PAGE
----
September 22, 2010, 3:38 PM — When Jim Harris distributed iPhones to the employees of Quintessa Winery earlier this year, he had two goals in mind. He wanted to make his workers more productive. And he wanted them to enjoy themselves.
"Everybody loves the form and function of the iPhone," said Harris, president of the California winery. "The mere fact of giving the team something that's cool and fun--they're more likely to be productive."
Not so long ago, the personalities of the market's dominant smartphones were clearly drawn: The iPhone, fun and full of flash, was for consumer uses, while Research in Motion's BlackBerry, sober and spartan, dominated the professional market. But the line between work and play has grown blurry, leaving the iPhone--and a new competitor, Google's Android--to challenge Research In Motion (RIM)'s long dominance in businesses and among professionals.
During its July quarterly earnings call, Apple claimed that more than 80% of Fortune 100 companies use the iPhone. That's a big increase from the 50% the company cited in its October 2009 report. Chris Jones, the principal analyst for Canalys', a high-tech industry research firm in Palo Alto, California, estimates the iPhone now carries 14% of the business market, compared to RIM's 48%. "RIM's share would've been two-thirds or three-quarters of the market a year or two ago," Jones said.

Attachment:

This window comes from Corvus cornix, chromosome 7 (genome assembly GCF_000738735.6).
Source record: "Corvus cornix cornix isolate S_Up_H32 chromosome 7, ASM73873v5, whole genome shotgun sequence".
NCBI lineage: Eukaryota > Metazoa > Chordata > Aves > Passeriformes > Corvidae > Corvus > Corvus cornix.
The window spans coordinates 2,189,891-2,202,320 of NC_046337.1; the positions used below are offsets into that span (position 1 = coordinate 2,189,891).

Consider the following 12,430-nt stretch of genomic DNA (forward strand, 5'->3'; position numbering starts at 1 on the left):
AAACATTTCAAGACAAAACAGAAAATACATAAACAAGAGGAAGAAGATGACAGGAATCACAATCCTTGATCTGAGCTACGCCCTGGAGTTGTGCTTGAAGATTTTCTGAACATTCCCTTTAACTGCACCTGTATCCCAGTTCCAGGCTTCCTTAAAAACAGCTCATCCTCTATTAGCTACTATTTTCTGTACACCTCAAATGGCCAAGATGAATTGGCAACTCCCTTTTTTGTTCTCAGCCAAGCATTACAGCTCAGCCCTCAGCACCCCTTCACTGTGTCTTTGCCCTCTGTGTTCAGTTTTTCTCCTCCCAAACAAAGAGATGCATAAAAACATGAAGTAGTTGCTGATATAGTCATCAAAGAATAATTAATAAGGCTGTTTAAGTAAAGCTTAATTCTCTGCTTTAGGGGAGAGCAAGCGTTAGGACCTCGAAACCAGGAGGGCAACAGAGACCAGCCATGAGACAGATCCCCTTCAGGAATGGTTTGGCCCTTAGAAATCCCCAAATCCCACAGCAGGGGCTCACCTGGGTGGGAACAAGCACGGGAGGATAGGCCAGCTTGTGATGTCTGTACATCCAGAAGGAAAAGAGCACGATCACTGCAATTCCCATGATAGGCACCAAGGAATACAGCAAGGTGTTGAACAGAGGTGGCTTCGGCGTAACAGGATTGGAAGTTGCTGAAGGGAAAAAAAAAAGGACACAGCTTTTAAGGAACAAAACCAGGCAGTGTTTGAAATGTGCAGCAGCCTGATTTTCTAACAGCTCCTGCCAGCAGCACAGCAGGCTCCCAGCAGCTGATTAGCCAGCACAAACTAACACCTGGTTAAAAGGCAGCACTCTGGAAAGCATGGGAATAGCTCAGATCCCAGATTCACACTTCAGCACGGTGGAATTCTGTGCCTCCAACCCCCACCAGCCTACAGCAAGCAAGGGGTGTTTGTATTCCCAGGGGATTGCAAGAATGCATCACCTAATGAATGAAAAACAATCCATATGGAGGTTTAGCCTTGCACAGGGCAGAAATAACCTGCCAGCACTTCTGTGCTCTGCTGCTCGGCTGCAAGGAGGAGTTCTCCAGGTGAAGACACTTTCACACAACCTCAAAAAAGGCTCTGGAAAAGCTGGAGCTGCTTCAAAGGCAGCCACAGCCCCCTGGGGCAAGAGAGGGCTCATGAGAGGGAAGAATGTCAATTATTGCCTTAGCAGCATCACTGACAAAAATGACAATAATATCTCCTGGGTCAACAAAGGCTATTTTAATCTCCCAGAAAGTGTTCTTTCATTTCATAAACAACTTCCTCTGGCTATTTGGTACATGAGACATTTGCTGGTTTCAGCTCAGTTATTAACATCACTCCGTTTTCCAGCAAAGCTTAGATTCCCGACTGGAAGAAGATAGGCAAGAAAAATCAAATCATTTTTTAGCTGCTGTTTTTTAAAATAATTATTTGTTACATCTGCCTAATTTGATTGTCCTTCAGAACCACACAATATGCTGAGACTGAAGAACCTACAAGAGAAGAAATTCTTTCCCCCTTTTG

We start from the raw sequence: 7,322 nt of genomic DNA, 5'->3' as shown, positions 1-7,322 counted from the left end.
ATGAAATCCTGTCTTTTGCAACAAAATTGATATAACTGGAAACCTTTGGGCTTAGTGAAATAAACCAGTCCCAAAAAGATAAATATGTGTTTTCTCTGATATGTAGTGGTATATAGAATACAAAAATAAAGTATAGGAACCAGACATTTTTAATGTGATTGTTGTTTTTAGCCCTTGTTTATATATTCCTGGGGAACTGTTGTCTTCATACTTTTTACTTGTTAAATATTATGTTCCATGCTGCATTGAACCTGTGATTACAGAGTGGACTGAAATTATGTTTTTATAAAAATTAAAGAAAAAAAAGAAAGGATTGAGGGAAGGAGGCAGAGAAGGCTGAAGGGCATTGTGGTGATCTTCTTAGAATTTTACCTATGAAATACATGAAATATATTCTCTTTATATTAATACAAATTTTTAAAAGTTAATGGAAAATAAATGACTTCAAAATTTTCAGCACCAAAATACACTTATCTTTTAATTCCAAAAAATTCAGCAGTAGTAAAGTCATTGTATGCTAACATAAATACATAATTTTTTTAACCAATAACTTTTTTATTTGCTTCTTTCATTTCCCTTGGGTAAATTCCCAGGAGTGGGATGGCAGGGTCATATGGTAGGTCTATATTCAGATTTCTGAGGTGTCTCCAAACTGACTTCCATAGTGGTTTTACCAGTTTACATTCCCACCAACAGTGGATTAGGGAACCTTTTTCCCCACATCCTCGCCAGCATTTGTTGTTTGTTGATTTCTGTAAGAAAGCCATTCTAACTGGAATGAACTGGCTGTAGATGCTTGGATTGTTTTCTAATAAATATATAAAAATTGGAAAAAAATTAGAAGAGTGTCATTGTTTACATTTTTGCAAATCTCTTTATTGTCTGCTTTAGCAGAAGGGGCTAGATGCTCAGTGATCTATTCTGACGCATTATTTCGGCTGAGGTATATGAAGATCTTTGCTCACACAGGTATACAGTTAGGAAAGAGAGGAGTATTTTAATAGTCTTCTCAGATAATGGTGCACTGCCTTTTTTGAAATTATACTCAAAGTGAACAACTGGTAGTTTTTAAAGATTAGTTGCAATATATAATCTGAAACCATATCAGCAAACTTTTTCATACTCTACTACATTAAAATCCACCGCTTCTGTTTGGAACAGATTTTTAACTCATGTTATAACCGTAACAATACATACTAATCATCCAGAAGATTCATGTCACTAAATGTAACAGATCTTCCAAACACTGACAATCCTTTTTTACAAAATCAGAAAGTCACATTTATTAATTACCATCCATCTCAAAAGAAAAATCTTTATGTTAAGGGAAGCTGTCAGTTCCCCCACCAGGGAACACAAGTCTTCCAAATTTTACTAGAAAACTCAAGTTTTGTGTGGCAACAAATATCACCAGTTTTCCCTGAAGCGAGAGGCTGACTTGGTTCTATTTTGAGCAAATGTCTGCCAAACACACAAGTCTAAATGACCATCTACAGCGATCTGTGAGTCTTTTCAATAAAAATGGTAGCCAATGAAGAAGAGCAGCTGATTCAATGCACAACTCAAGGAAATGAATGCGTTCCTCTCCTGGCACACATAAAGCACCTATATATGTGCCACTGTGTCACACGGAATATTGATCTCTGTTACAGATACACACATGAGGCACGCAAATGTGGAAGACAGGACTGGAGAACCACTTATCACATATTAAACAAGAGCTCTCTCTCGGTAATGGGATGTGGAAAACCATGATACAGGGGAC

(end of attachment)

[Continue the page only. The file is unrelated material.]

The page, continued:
More companies are using the iPhone to sell their products; they're also more likely to distribute the device to their workforces for internal productivity uses. And in many cases, analysts say, the change has come from bottom-up, with Apple devotees smuggling their iPhones into the workplace and forcing company IT departments to adapt.
"Clearly over time, with individuals making the decision over what device to procure and buy, [iPhones] are migrating into the organization," Jones said. "For corporate use, they are productive tools now."
The iPhone in action
But how are businesses actually using the iPhone? Here are some examples: